We are aware that the peace that we build in our region cannot be secure in the long run without peace and stability in the rest of the world. The reality of globalization and interdependence make it necessary for ASEAN to establish and maintain dialogue and working relationships with its counterpart organizations in other regions for the purpose of promoting mutually beneficial economic relationships as well as international peace and security. Indonesia therefore fully supports the Asia-Europe Meeting (ASEM) which is scheduled to take place in Bangkok in March 1996. We strongly believe that the meeting will constitute an important step in the intensification of political and economic relations between the two regions.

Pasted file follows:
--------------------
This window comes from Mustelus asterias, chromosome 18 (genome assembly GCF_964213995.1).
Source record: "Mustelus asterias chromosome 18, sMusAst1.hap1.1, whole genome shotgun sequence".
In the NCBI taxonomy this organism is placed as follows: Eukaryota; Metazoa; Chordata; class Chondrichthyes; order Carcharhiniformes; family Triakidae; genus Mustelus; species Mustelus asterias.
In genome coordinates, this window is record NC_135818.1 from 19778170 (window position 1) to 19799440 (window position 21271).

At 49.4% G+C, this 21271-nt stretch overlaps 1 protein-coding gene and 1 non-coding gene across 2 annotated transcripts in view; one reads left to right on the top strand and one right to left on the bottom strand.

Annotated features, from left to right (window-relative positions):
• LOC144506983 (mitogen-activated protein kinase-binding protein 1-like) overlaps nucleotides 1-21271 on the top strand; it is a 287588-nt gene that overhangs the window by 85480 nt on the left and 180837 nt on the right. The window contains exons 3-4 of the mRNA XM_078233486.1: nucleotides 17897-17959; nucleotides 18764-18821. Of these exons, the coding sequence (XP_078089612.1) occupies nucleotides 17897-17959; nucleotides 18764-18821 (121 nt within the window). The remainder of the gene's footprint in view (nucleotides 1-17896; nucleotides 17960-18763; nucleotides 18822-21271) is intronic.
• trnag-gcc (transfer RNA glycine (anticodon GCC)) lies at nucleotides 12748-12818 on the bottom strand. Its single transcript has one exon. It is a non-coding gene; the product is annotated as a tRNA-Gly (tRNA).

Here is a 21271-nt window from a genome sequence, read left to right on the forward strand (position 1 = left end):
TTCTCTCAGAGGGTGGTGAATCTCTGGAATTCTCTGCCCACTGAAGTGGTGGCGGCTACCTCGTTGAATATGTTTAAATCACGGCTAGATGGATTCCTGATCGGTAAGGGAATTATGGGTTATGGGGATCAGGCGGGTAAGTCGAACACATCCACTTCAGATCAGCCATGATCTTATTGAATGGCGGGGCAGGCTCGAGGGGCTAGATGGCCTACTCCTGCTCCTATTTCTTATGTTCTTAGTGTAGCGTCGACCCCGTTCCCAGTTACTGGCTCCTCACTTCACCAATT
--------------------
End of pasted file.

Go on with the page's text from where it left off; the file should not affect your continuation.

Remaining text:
In our efforts to promote international peace and security as well as economic cooperation, it is important that we explore ways and means of cooperating with the United Nations. With all its merits and shortcomings, this world body still plays a central and irreplaceable role in such global endeavours. On many occasions, including at the Eleventh NAM Summit in Cartagena and at the commemoration of the 50th Anniversary of the world organization in the New York recently, I emphasized that the world owes a debt of gratitude to the United Nations. It has managed to contain the hundreds of conflicts that have broken out in the past five decades and thus prevented a global conflagration. It has also been an effective catalyst for social and economic development in the developing world.